Published: 10:33, May 22, 2024 | Updated: 10:38, May 22, 2024
HK health chief urges support for dentist internships
By Wang Zhan
This undated photo shows the Multi-Specialty Clinic of the University of Hong Kong’s Faculty of Dentistry, which provides students with clinical training opportunities and the public with affordable specialized dental treatment. (COURTESY OF THE HKU)

HONG KONG – Secretary for Health Prof Lo Chung-mau has appealed to the special administrative region’s legislators to support the internship arrangements for local dental graduates.

Prof Lo made the appeal on Tuesday as the government further elaborated on a proposal on requiring local dental undergraduates to undergo a one-year internship after their graduation following concerns expressed by Legislative Council members and attendees of a deputation session of the Bills Committee on the Dentists Registration (Amendment) Bill 2024.

The proposed internship arrangement aims to enhance the clinical experience of local dental graduates through on-the-job training to address concerns raised by the Dental Council of Hong Kong (DCHK) on multiple occasions over the severe lack of clinical experience among graduates of the Bachelor of Dental Surgery (BDS) program of the University of Hong Kong in its accreditation exercises.

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“This serves to uphold the standard of dental services in Hong Kong and safeguard the wellbeing of patients,” the government said in a statement.

Emphasizing that local dental graduates are to be treated under the bill as registered dentists when they are undergoing the internship, the government said the internship arrangement is by no means an extension of the program and it is infeasible to replace the internship with school work.

As a responsible government, we should proactively enhance the standard of our dentists to keep up with the times, rather than taking remedial measures only after incidents concerning patients' safety arise.

Prof Lo Chung-mau, Secretary for Health, HKSAR

In a written reply to the LegCo, the DCHK said it is inappropriate to allow BDS students, who are still in the learning and practicing process without having yet fully mastered various clinical skills for dental treatment, to prematurely undergo internship as registered dentists and perform various dental procedures on patients independently.

“The government also considered that it is impractical to require students to undergo internship on a full-time basis while studying an undergraduate program at the same time,” reads the statement.

The government said it undertook to provide internship opportunities for all dental graduates of the BDS program of HKU and will spare no effort in assisting every graduate to complete the internship to provide quality dental services to the community.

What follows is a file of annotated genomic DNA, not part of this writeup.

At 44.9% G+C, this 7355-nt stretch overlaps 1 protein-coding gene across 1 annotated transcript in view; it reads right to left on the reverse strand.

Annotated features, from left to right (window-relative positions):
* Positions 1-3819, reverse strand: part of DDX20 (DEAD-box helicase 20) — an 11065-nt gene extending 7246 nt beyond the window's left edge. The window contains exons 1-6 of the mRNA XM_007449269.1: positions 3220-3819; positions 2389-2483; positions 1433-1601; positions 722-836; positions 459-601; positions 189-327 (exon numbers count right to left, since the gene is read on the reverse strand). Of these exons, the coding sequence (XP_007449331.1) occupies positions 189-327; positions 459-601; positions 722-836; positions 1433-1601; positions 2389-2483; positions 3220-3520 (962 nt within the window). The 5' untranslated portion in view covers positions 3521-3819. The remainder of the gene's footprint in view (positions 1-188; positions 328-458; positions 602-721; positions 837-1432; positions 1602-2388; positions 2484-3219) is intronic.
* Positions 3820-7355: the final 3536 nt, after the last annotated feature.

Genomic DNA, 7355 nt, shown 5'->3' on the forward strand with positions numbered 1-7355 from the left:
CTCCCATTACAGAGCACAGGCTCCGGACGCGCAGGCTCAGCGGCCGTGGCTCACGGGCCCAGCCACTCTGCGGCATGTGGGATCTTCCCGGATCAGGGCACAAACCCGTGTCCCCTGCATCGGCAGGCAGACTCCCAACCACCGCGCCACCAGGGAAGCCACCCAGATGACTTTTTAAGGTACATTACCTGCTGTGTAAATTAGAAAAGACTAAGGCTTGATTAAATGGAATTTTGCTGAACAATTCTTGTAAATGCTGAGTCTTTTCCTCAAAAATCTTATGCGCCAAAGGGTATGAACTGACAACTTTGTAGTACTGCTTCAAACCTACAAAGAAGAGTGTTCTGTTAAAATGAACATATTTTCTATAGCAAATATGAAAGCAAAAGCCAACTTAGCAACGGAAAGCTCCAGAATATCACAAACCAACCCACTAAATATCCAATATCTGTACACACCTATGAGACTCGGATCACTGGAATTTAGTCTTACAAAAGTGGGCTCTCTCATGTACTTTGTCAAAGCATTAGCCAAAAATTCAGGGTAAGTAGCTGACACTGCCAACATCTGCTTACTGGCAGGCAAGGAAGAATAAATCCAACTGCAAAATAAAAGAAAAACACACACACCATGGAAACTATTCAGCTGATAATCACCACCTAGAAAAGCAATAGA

Based on the bill's ongoing legislative progress, the internship requirement will, at the earliest, apply to local dental graduates in the class of 2025 and thereafter, while the arrangement for period of assessment will apply to non-locally trained dentists who have sat and passed the licensing examination administered by the DCHK with the exact date hinging on the examination schedule.

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Noting that the internship arrangement is designed for dental graduates, akin to the long-established practice for medical practitioners, the government said, with reference to the experience of medical interns, cases requiring extension of internship or period of assessment are extremely rare – only about 1 percent.

There is no record of any case for termination of internship or period of assessment in the past five years, it added.

Stressing that the government attached great importance to the training and regulation of the professional standard of dentists and the prospects of local BDS students in the city, the secretary for health said: “Regardless of the manpower supply of dentists, we are committed to investing additional resources to arrange internship placement for local dental graduates, thereby promoting their professional development to offer better services to the public.”

Referring to some LegCo members’ plan to propose amendments to the internship arrangement, he said the government has proposed to introduce the internship arrangement as soon as possible, which is crucial to maintaining the professional standards and reputation of dentistry in Hong Kong. “More importantly, it is central to safeguarding the wellbeing of our citizens."

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Stressing that the early implementation of internship arrangements is a matter of public interest and imminence, Prof Lo said: “As a responsible government, we should proactively enhance the standard of our dentists to keep up with the times, rather than taking remedial measures only after incidents concerning patients' safety arise.”

He strongly appealed to LegCo members and the industry to recognize the importance of the proposed internship arrangement and render support for its early implementation.